Handpumps – small but significant
Somendra Sharma, WaterHarvest’s India Office Programme Manager, explains why handpumps are so important
In regions facing a water deficit, Roof Rain Water Harvesting Structures (RRWHS) are a vital way of providing cleaner drinking water to families in our project villages. However, the safety of this water must be ensured – improving the quality of the water is as important as increasing the quantity. Handpumps, therefore, play a vital role in making the water from a RRWHS safer, and this blog explains how the two solutions can work in tandem.
The benefit of handpumps
Handpumps are used to take the water out from a RRWHS. A handpump is fixed on top of the RRWHS through the support of a small stand; a pipe is then connected to the handpump which goes inside the tank through a hole. Without a handpump, a bucket or metal pot is usually used to collect the water, but this can lead to contamination due to dirt in the bucket or it being left outside in the sunshine, and lack of regular hand washing before collecting the water. Using a handpump with the RRWHS can help prevent this contamination, whilst locking the handpump reduces the waste of water. Hence, there is a single solution to this multitude of problems.
Improved dignity for women and vulnerable people
Women who are responsible for procuring drinking water believe that handpumps are very useful, as they make it far easier to get water from the tank, reducing the difficulty of using a bucket and lifting its weight. Prem Devi, from the Bhojpur village of the Jaipur district, shared her experience with handpumps, saying that they have proven a valuable asset for her to save energy in her old age, as well as making it easy for people with physical disabilities to lift water from the tank. Prem Devi accepted that hand washing before each round of collecting water was not always practiced, but now she has a handpump she believes that she is collecting more uncontaminated water.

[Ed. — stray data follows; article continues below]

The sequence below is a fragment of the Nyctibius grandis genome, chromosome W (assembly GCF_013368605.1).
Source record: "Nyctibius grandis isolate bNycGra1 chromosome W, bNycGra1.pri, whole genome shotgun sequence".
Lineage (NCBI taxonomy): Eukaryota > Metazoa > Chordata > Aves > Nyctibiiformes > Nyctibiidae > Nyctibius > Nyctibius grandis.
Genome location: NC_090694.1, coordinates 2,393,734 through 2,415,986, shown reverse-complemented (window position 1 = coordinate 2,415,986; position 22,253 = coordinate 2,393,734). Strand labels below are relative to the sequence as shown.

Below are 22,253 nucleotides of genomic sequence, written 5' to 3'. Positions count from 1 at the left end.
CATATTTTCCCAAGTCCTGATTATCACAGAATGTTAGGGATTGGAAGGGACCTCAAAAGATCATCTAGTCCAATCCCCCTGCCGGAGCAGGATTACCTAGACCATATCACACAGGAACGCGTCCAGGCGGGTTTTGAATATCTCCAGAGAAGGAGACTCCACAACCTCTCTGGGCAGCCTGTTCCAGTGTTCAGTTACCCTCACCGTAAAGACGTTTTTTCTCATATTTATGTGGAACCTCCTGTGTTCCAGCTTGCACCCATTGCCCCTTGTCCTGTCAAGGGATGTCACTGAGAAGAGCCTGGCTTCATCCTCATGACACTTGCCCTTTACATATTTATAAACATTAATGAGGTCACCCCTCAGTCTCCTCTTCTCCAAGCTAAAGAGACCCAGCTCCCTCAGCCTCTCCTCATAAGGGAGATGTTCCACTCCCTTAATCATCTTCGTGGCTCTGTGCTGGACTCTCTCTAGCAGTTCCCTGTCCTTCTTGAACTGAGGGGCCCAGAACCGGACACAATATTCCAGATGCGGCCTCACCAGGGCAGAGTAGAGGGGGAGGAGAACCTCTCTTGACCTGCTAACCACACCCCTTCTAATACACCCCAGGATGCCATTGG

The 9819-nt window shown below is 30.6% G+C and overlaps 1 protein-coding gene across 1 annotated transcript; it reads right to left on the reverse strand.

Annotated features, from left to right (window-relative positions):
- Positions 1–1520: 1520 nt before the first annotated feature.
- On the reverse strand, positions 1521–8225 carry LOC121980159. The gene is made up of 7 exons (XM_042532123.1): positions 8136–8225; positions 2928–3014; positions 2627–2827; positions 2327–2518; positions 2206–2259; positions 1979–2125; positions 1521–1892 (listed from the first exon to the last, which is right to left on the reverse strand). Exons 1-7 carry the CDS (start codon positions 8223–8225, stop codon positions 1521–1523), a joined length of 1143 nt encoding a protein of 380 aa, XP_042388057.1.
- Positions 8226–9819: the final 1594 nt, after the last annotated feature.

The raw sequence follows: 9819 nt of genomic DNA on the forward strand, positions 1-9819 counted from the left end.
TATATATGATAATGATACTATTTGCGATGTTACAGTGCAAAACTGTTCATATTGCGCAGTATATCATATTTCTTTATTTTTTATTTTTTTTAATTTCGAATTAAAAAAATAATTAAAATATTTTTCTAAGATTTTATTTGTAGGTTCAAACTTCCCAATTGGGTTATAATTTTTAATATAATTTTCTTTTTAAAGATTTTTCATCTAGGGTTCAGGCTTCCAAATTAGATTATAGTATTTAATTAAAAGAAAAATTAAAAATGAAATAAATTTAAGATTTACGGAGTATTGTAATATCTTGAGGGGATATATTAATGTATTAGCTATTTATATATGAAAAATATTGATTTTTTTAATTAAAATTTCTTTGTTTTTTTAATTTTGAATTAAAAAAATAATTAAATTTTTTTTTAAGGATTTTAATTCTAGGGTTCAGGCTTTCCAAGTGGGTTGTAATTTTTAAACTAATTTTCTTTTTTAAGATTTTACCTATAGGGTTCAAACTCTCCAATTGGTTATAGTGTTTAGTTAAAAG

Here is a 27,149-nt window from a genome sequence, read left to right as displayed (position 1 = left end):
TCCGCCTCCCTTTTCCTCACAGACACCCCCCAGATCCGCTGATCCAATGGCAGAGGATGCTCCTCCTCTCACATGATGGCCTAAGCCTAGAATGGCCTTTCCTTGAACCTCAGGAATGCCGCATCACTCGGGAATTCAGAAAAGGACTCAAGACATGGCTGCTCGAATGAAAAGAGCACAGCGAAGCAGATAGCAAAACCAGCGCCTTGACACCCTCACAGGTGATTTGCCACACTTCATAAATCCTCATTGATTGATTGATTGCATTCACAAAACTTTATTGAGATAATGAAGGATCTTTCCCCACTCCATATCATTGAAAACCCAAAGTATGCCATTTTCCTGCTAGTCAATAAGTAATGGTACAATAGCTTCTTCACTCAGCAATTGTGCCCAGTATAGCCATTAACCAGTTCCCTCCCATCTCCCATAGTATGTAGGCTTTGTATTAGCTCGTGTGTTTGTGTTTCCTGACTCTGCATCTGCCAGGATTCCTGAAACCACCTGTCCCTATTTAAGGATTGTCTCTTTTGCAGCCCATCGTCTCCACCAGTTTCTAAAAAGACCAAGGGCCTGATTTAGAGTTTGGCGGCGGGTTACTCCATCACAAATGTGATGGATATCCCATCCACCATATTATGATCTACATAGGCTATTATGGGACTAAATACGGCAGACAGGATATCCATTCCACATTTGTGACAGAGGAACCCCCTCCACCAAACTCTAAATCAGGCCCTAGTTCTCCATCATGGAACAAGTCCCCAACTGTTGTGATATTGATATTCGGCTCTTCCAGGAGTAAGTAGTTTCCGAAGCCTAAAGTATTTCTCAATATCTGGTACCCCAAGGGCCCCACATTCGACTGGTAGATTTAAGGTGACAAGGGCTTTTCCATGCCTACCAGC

Retrospectively fitting handpumps
A good quality handpump costs INR 2,500 and requires a skilled person to assemble. Fortunately, our partner PKS, operating in the Sambhar Salt Lake Region, is keen to install handpumps on 81 RRWHS’s and has already worked on 11 sites. PKS purchased the handpumps, which are being assembled and painted with red oxide (to increase their lifespan) and will be fitted to the RRWHS’s with the support of a stand. Bhuri Devi, who is resident of the Charasada village, says that after being helped to build a RRWHS the drudgery of collecting water for her and her daughter-in-law stopped. Now, a new handpump has made getting water from the tank far easier – thanks to PKS and WaterHarvest.
We are also working with PKS to raise awareness of water security, water safety and sanitation through school children. As part of this project, eight events were organised in Charasada and nearby schools, which were very effective in spreading awareness through board games – like Snakes and Ladders – and word quizzes. Many of the school children later discussed the issues with their families. If these lessons of sustainability are taught at a young age, they are likely to be carried into adulthood, thus helping ensure safer and cleaner water for future generations.
Continual improvement / What next?
WaterHarvest continues to look for ways in which we can improve the design of our projects. We work with academics in the UK and India, attend conferences, collaborate with other NGO’s and, most of all, we listen to the beneficiaries to understand their issues and get ideas for solutions. Handpumps are the result of our understanding gained from these beneficiaries and our long-term experience in the region. Going forward, we hope to ensure all of our water tank projects will have handpumps, to ensure safer water is sustained in the future.
This week’s blog was written by Somendra Sharma.
About Somendra: Somendra is WaterHarvest’s Programme Manager in India. He joined WaterHarvest in 2009.
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